The corporate management attempts to highlight the arguments suggesting labor shortage, due to its interests in availing the privilege of immigrant labor at lower wages, which helps them boost their profits. Other corporate may wish to do so to create an illusion of excessive jobs that blurs the impact of major downsizing that they may be planning to undertake. Exporting sector needs to compete with the rest of the world, and hence needs cheap labor, so it also promotes the argument of labor shortage.
Many experts dispute the theory of labor shortages as a fallacy. Their major argument is that if there are lesser workers, their wages will grow. As wages grow, more people will join the workforce from the retired pool, students and housewives. On the other hand increasing wages will reduce the demand as the producers will try to shift to more automation that requires lesser number of workers. This will reduce the demand. Thus on one hand the demand will fall, while on the other, the supply will rise, and as a result there will no labor shortage.
Some also dispute the fact that baby boomers will all retire, because as the life expectancy rises many workers may continue to work beyond 65 years. In such a case the demographic impact may not be felt at all.
This group of arguments are favored and propagated by association of workers, unions and sympathetic media, in order to shift the public opinion against liberalisation of immigration policies. As most of us work somewhere or the other, mostly for another person, people tend to be more sympathetic to their welfare.
Demographic changes are a reality that confronts most countries. Europe and Japan are already in the middle of these changes and already facing the heat. In Japan, the workforce has been shrinking since 2002, while now the population is also falling. There can be little doubt that the availability of total workforce will be lesser than that available now. However, the net impact may not be as severe as predicted, for the next few decades.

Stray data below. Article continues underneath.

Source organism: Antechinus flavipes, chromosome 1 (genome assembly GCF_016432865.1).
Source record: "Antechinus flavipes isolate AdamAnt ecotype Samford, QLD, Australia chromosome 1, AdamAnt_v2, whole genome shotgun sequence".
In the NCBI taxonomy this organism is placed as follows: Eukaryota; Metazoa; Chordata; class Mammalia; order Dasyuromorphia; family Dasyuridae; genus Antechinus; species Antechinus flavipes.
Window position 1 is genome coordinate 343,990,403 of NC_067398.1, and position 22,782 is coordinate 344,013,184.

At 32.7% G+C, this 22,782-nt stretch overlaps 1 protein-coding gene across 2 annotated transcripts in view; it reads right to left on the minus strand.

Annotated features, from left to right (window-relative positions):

It is also a well expected phenomenon that as productivity of labor increases, the demand for labor will fall, even when the economy is growing. It is now widely accepted that in the last few decades, most of the economic growth has resulted from rising productivity. Between Second World War and today, American economy grew eight times, but the workforce only grew twice.
Supply and demand adjustments are bound to take care of the problem of labor shortage, however, the impact of rising wages on costs, imports and trade deficit is also undeniable. As prices of locally produced products rise, local manufacturers will shift to other countries with cheaper labor. This 'flight of jobs' is likely to contribute in negating labor shortage, but it will have negative impact in the growth of American economy, balance of trade and overall welfare of people.
Thus, different interest groups propagate different theories, most of which are not exactly correct. Yet they all have a point. We need to take all of them into account and then only form our opinion.